An Associated Press correspondent in Saigon in the first two years of the 1960s, I came back to Hawai'i unhappy with the bumbling South Vietnamese government but also believing in the necessity of fighting communism there. But I turned against the war as time and troubles went on in the mid-1960s.
The late George Chaplin, then the editor and ultimately responsible for setting policy in our mostly collegial style, was not a hard-line hawk. But this great editor was a patriot who found it hard to believe any American war was unwinnable, especially with a determined President Lyndon Johnson.
Our editorial policy changed with the 1968 communist Tet Offensive, growing antiwar feelings in Congress and Johnson's dramatic decision to not run for re-election and to pursue peace talks.
At the time, I felt that my feelings about an unwinnable war were confirmed. But I must also report that on a 1990s visit to Saigon, an old Vietnamese journalist friend (who turned out to have been a communist agent all along) told me there were a couple of points when America could have won the war.
I mention this now because of Iraq. It is not "another Vietnam," for several good reasons. But while I have great empathy for those fighting in frustrating circumstances, I think our invasion was another presidential mistake that we have to live with for now. Indeed, it could prove to be another dilemma without a happy ending or major contribution to winning the larger war against terrorism being waged by Muslim extremists. We'll see.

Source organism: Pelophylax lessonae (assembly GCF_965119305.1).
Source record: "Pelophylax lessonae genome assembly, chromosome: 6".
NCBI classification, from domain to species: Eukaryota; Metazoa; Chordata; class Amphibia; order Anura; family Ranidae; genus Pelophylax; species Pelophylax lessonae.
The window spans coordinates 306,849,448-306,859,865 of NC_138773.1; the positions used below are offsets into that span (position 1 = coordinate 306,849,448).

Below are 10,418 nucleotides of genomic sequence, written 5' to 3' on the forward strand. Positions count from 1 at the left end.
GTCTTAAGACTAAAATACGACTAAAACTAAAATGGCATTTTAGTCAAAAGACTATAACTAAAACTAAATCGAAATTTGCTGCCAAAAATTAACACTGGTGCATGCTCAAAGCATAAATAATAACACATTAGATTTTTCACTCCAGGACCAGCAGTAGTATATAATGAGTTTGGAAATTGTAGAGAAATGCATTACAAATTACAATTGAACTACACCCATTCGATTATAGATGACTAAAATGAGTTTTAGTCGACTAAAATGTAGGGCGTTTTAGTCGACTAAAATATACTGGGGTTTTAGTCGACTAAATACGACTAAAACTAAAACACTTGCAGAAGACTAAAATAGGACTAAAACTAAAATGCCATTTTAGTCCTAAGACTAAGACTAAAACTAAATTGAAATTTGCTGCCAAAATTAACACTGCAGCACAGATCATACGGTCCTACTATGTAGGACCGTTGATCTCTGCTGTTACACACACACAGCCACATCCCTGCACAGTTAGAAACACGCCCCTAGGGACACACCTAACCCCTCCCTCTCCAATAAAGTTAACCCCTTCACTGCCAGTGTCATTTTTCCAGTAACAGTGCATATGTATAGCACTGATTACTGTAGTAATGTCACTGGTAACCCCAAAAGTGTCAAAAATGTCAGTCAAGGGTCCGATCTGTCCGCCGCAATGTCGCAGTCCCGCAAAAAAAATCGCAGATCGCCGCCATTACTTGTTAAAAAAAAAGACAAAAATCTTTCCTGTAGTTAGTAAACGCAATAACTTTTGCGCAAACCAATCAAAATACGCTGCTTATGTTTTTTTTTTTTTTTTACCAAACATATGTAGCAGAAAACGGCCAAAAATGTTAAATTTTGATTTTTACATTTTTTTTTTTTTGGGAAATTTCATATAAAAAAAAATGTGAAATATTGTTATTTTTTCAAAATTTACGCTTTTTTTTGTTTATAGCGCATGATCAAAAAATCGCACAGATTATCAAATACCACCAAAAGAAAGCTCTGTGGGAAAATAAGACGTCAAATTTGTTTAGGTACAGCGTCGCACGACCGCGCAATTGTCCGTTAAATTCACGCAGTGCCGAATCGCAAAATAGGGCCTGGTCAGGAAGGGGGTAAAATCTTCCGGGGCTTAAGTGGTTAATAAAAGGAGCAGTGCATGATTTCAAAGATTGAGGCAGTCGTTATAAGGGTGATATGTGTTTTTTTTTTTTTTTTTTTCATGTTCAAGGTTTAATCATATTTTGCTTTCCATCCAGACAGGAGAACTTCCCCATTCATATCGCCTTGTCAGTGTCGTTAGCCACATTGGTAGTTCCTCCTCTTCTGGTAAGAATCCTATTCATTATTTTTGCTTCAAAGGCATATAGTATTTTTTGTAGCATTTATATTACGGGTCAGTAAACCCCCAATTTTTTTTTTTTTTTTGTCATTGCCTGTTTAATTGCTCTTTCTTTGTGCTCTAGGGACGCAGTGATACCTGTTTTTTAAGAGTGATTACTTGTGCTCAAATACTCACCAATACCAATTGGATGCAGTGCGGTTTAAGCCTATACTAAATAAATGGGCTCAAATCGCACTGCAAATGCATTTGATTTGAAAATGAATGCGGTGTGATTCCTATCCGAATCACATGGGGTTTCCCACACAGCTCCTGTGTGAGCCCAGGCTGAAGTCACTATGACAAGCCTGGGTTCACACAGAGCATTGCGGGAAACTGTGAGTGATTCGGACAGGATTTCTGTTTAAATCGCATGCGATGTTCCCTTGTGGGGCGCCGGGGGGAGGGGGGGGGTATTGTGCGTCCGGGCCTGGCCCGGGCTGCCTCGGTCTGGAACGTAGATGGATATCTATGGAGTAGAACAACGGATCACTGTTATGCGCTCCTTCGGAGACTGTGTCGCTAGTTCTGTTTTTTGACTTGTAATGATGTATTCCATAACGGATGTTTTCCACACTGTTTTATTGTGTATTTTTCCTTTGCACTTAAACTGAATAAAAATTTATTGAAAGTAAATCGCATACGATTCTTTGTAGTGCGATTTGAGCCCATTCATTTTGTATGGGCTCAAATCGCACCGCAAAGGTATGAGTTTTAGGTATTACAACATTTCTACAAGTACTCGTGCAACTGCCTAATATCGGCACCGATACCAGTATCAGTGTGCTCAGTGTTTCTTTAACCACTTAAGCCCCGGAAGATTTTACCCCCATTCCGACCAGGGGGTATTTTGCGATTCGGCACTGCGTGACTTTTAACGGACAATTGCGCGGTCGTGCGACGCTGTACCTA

The Advertiser today has different ownership and editors with editorial policies of their own. I agree with most of those views, as well as with the policy of presenting a diversity of other opinions on the editorial pages.
This is just to suggest that, while strong positions are often admirable (and zealots often carry the day), there should be room for humility and evolution in all our views.
I am reminded of an old-time editor who responded to critical calls and letters by expressing this comment: "You may be right."
That's hardly a ringing battle cry, but it doesn't hurt to remind yourself now and again that "I may be wrong."
John Griffin, a frequent contributor, is former editor of The Advertiser's editorial pages.